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Advertising and Marketing

When it comes to your ads, don’t trust your gut!

By: Ginger on May 14, 2021

Our Hidden Gems guest author for today.

By: Ginger on May 14, 2021


Often, the quickest way to fail when it comes to promoting and marketing your book is to make decisions on how you feel. Feelings are great when it’s time for writing, but only cold, clinical data can truly guide you forward after publication – or talk you off the ledge when you’re ready to quit. It doesn’t matter if you’re an entrepreneur, a billionaire, or an author looking to market your latest novel – numbers don’t lie!


A few months ago, we published a blog about how to calculate the value of your advertising spend. Since then, I’ve worked with several authors who’ve benefited from a deeper dive into the subject, since it’s one of the biggest and most deadly stumbling blocks for those authors hoping to make a living out of writing.

The Importance of Data

Billionaires become so through fractions of a percentage. An increase of a penny on a Wall Street stock might not sound like much, for example – but if you’ve got a million of those shares, that’s an instant $10,000 increase in the value of your portfolio.

But for those of us without a million shares of anything, we might roll our eyes at the news of a stock increasing just a penny. In fact, we might even be disappointed that it ‘underperformed’ – and cheer in agreement when we listen to the pundits label that stock as a stinker.

But this is why we’re not billionaires!

Billionaires make decisions by looking at the cold, clinical data – the same way a Blackjack dealer will always hold on 17. It’s entirely possible for the casino to lose on a single hand by doing that – but over the course of a thousand hands, the law of averages has determined that a casino will win more hands than it loses.

Numbers don’t lie – it’s as simple as that! Which is why keeping track of your numbers and comparing them is the only way to make informed, effective decisions about the money you spend advertising.

Fact versus Gut

The reason this winds up being a stumbling block for so many authors is because many of them rely on their feelings to guide their decisions, rather than the data – and I speak from experience!

I’ve thrown hundreds of dollars into advertising campaigns that lost me money, and I’ve pulled the plug on campaigns that were delivering. Both times, it’s because I didn’t do the math until later – and I went with what my gut was telling me.

Intuition is normally your friend – but not when it comes to data. One bad impression can create a reality in your head that’s completely divergent with the facts – and that’s dangerous.

Elon Musk said: “Never reason with analogy.”

In truth, the advertising campaigns that work the best aren’t the ones that fill you with wild elation or excitement. There is never going to be a ‘Eureka!’ moment when you’re making so much profit from spending $5 a day advertising your book on Facebook that you can suddenly quit your job.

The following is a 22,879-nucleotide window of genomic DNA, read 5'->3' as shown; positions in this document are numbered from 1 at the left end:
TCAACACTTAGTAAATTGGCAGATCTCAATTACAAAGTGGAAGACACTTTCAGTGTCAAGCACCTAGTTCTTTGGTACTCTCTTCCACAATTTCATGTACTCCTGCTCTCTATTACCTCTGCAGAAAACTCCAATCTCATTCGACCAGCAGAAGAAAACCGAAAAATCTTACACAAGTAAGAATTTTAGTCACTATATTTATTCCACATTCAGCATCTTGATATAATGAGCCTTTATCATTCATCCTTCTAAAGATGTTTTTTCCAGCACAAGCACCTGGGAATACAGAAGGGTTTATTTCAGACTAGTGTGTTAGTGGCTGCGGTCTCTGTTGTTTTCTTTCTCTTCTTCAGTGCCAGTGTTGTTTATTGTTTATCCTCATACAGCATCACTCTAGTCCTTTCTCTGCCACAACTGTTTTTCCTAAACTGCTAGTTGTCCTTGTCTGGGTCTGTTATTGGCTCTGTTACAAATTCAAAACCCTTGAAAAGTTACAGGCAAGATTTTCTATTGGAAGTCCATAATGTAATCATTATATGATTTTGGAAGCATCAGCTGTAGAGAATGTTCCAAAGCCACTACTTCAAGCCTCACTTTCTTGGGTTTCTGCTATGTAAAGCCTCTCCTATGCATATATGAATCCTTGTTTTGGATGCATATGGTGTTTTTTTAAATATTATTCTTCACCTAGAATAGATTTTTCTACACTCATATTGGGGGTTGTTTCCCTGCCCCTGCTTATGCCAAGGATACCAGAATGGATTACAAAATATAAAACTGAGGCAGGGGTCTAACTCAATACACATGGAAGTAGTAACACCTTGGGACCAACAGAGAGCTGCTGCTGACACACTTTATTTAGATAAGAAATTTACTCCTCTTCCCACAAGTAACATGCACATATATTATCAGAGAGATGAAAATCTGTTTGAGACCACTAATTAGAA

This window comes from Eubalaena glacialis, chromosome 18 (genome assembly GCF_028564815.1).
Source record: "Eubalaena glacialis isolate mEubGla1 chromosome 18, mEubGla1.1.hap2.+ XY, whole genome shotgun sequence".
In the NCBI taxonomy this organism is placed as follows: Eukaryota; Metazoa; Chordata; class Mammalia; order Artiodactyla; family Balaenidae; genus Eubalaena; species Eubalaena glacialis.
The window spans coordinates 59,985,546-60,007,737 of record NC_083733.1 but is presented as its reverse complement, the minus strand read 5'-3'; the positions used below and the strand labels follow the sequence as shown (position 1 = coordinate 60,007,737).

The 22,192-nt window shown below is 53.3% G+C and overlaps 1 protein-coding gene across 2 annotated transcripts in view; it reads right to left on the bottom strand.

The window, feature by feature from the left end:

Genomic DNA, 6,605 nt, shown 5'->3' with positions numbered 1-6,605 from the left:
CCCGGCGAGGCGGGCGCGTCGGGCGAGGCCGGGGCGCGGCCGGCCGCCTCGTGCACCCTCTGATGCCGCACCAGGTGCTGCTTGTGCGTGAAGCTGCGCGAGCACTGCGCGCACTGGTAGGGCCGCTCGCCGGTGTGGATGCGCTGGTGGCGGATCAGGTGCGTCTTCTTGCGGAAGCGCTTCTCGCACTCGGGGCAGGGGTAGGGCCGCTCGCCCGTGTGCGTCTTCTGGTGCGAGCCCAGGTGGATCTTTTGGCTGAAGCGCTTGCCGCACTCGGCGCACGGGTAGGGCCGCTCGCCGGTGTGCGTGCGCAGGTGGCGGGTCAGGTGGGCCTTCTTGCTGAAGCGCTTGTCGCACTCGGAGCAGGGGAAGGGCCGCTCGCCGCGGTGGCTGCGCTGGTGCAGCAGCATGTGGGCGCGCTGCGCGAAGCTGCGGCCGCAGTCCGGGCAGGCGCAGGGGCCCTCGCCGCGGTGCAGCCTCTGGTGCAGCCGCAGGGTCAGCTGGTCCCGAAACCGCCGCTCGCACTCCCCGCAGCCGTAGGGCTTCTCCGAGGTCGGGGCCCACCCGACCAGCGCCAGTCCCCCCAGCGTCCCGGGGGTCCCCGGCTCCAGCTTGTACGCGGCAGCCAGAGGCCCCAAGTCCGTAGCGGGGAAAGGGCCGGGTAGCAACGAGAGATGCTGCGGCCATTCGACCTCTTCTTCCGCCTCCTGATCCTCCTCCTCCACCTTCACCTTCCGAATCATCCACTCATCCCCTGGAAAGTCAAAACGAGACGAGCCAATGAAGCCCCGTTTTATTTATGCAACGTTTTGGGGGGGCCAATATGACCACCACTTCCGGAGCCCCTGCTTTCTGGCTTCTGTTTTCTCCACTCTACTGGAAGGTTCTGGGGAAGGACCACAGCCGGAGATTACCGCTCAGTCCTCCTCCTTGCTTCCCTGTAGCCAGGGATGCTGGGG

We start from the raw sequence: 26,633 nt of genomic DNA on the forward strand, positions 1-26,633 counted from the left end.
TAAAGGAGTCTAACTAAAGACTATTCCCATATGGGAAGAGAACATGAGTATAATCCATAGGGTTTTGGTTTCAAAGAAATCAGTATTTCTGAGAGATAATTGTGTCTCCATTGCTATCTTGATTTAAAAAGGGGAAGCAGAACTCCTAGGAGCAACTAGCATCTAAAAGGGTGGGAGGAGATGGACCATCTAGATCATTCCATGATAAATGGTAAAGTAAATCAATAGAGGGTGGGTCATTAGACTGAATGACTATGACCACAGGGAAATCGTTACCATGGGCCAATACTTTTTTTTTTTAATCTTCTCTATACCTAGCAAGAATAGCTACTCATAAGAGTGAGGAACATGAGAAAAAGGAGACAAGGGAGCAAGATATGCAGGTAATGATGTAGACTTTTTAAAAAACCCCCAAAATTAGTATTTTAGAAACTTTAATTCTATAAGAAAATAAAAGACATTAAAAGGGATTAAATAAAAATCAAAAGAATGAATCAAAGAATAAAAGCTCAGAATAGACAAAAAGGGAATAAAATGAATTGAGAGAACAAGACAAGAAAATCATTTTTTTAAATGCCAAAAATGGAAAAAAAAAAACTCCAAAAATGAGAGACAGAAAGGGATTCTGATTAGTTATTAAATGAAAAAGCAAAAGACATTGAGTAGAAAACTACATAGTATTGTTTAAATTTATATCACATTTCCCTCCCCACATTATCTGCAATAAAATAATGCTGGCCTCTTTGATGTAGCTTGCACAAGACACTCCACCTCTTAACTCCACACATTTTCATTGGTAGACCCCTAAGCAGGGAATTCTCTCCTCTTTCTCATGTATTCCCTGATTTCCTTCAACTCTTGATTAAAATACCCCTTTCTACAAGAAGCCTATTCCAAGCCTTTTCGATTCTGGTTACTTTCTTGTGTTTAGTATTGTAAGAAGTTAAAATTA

The best performing campaigns are the quiet ones – like a boring, old traffic ad I have on Facebook that delivers a reliable 70% return on investment. In real terms, that means you’ll get your money back for every dollar you spend, plus about 70 cents extra.

For regular folk like you or me, that might not sound impressive. You want the ad that delivers 500% return on investment. You want to quit the rat race and retire to the tropics!

But a billionaire would look at a machine that delivers 70% return on investment with dollar signs in their eyes – because if they were able to pour $10,000 into that, it would deliver $7,000 in profit.

Now, obviously, those are the kind of figures most of us authors don’t get to play with… at first.

But the big-name self-published authors selling millions of copies of their books do. They identified the campaigns that worked and stuck with them – overcoming the challenges of scaling their ads and slowly building their income month after month… Year after year…

Many self-published authors earning enough to live off admit to spending 40% of their royalties on advertising – so that’s a reality you’ll have to accept as well. If you can’t ever imagine plonking down your credit card to spend $4,000 on Facebook ads each month, you’ll never see the reality of the $70,000 annual income that it might provide for you.

Ultimately, self-publishing is a business – and while it’s got lower margins, more competition, and a great many more wildcards than the average business might, it still adheres to the same rules. You just have to learn them.

Peter Drucker Said: “If you can’t measure it, you can’t improve it.”

This is why keeping accurate, objective data about the performance of your books is vital for success.

There are so many ways in which the connection between your ad and your book get lost that it’s often difficult to figure out whether or not your Facebook, Bookbub, or Twitter ads are working.

Likewise, your Advertising on Amazon dashboard might report that you’re making money – but isn’t reporting every book sale that your marketing delivers. For example, when I recently advertised Book 11 in my romance series, I actually ended up selling more copies of Book 1 as a result!